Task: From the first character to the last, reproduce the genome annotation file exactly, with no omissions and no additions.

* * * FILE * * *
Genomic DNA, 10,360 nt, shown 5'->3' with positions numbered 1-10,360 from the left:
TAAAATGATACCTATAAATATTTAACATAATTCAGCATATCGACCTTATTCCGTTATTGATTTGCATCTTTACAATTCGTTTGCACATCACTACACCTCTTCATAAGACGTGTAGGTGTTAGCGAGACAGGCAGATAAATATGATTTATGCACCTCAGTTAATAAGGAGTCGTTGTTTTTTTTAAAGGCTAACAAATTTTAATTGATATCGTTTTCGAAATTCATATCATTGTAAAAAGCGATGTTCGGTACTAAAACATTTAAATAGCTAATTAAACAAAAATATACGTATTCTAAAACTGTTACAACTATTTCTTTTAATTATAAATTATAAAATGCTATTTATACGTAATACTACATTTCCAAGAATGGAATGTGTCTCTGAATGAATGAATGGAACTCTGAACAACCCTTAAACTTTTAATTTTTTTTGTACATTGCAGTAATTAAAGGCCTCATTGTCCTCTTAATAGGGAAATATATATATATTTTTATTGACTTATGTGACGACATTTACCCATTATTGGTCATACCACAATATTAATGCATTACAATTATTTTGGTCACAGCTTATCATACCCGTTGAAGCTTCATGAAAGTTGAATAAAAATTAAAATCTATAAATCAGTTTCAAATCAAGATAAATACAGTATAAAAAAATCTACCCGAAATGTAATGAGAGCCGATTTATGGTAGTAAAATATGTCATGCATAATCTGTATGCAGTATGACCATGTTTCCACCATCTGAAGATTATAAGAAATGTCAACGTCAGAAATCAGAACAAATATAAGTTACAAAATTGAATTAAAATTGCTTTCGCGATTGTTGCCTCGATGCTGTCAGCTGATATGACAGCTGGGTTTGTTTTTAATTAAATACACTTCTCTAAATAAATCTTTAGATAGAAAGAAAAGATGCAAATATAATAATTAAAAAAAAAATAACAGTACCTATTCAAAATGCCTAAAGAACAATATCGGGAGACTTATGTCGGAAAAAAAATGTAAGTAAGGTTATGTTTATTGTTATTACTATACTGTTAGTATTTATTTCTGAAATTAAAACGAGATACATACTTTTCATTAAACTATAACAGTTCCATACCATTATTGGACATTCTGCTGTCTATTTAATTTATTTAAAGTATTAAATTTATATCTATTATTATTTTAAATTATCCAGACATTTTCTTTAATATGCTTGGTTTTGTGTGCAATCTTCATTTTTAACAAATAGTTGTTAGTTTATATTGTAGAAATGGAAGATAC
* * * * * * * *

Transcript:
Genomic DNA, 10,360 nt, shown 5'->3' with positions numbered 1-10,360 from the left:
TAAAATGATACCTATAAATATTTAACATAATTCAGCATATCGACCTTATTCCGTTATTGATTTGCATCTTTACAATTCGTTTGCACATCACTACACCTCTTCATAAGACGTGTAGGTGTTAGCGAGACAGGCAGATAAATATGATTTATGCACCTCAGTTAATAAGGAGTCGTTGTTTTTTTTAAAGGCTAACAAATTTTAATTGATATCGTTTTCGAAATTCATATCATTGTAAAAAGCGATGTTCGGTACTAAAACATTTAAATAGCTAATTAAACAAAAATATACGTATTCTAAAACTGTTACAACTATTTCTTTTAATTATAAATTATAAAATGCTATTTATACGTAATACTACATTTCCAAGAATGGAATGTGTCTCTGAATGAATGAATGGAACTCTGAACAACCCTTAAACTTTTAATTTTTTTTGTACATTGCAGTAATTAAAGGCCTCATTGTCCTCTTAATAGGGAAATATATATATATTTTTATTGACTTATGTGACGACATTTACCCATTATTGGTCATACCACAATATTAATGCATTACAATTATTTTGGTCACAGCTTATCATACCCGTTGAAGCTTCATGAAAGTTGAATAAAAATTAAAATCTATAAATCAGTTTCAAATCAAGATAAATACAGTATAAAAAAATCTACCCGAAATGTAATGAGAGCCGATTTATGGTAGTAAAATATGTCATGCATAATCTGTATGCAGTATGACCATGTTTCCACCATCTGAAGATTATAAGAAATGTCAACGTCAGAAATCAGAACAAATATAAGTTACAAAATTGAATTAAAATTGCTTTCGCGATTGTTGCCTCGATGCTGTCAGCTGATATGACAGCTGGGTTTGTTTTTAATTAAATACACTTCTCTAAATAAATCTTTAGATAGAAAGAAAAGATGCAAATATAATAATTAAAAAAAAAATAACAGTACCTATTCAAAATGCCTAAAGAACAATATCGGGAGACTTATGTCGGAAAAAAAATGTAAGTAAGGTTATGTTTATTGTTATTACTATACTGTTAGTATTTATTTCTGAAATTAAAACGAGATACATACTTTTCATTAAACTATAACAGTTCCATACCATTATTGGACATTCTGCTGTCTATTTAATTTATTTAAAGTATTAAATTTATATCTATTATTATTTTAAATTATCCAGACATTTTCTTTAATATGCTTGGTTTTGTGTGCAATCTTCATTTTTAACAAATAGTTGTTAGTTTATATTGTAGAAATGGAAGATAC